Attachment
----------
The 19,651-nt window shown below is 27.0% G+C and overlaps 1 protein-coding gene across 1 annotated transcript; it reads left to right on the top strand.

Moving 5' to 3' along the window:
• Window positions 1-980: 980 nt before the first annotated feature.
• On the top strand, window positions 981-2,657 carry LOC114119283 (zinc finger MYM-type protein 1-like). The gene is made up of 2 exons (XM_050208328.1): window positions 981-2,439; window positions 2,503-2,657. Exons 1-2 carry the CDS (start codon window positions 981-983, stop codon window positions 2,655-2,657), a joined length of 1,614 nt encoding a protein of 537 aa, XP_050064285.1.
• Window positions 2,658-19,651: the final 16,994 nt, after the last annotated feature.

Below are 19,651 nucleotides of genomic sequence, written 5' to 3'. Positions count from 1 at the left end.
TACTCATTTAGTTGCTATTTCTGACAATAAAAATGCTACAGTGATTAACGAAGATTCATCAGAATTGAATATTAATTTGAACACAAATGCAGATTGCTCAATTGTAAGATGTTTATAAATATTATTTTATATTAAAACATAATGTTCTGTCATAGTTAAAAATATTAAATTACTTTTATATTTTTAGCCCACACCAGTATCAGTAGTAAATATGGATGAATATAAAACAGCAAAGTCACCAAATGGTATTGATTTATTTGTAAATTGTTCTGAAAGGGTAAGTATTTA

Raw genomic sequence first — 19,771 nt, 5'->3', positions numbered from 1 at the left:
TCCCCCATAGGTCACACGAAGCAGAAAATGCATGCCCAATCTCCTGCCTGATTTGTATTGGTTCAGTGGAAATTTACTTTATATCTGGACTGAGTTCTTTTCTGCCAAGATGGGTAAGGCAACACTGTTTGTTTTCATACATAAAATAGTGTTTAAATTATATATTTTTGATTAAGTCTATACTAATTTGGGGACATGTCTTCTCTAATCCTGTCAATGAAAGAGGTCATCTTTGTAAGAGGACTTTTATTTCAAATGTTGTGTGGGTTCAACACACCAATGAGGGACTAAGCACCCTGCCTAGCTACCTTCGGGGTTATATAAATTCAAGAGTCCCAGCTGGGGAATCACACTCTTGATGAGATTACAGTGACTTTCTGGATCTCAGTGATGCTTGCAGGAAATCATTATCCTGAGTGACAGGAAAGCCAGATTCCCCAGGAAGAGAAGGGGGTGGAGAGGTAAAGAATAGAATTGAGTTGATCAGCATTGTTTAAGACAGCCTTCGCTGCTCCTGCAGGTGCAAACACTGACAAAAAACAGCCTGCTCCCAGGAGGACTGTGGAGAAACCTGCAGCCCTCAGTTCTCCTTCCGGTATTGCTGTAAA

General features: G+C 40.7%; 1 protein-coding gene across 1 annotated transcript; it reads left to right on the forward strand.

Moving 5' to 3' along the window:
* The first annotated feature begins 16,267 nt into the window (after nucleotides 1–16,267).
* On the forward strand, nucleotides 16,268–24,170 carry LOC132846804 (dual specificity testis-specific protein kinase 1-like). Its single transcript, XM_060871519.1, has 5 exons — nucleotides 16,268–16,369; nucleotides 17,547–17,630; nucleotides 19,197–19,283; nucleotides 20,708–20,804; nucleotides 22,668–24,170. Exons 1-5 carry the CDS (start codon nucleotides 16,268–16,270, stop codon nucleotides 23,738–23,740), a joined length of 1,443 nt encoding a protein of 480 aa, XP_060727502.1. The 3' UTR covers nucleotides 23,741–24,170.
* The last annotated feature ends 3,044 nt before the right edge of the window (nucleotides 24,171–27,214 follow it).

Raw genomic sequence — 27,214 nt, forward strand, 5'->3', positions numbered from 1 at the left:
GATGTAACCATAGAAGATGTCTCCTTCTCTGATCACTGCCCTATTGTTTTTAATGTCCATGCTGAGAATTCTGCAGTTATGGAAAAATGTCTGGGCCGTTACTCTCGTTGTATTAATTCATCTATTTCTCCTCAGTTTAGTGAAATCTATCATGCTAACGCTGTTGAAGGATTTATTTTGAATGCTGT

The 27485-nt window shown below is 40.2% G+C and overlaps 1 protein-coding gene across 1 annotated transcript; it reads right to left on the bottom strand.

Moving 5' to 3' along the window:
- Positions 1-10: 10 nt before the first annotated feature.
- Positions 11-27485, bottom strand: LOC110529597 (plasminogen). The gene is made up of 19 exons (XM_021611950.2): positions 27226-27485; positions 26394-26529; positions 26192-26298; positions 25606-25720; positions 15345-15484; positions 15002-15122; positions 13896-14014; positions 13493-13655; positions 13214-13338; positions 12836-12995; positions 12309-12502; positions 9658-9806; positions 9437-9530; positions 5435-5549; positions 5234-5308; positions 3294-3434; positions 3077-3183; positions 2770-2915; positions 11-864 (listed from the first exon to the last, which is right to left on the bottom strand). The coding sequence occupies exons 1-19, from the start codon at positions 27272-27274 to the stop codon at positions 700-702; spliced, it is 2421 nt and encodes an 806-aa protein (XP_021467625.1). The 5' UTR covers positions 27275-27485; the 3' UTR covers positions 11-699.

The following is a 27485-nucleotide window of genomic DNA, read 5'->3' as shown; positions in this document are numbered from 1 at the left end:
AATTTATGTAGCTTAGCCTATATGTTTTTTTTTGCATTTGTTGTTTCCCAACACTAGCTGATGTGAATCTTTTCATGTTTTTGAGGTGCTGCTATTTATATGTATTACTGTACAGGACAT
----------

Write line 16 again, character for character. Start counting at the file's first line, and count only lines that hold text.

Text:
GATGTAACCATAGAAGATGTCTCCTTCTCTGATCACTGCCCTATTGTTTTTAATGTCCATGCTGAGAATTCTGCAGTTATGGAAAAATGTCTGGGCCGTTACTCTCGTTGTATTAATTCATCTATTTCTCCTCAGTTTAGTGAAATCTATCATGCTAACGCTGTTGAAGGATTTATTTTGAATGCTGT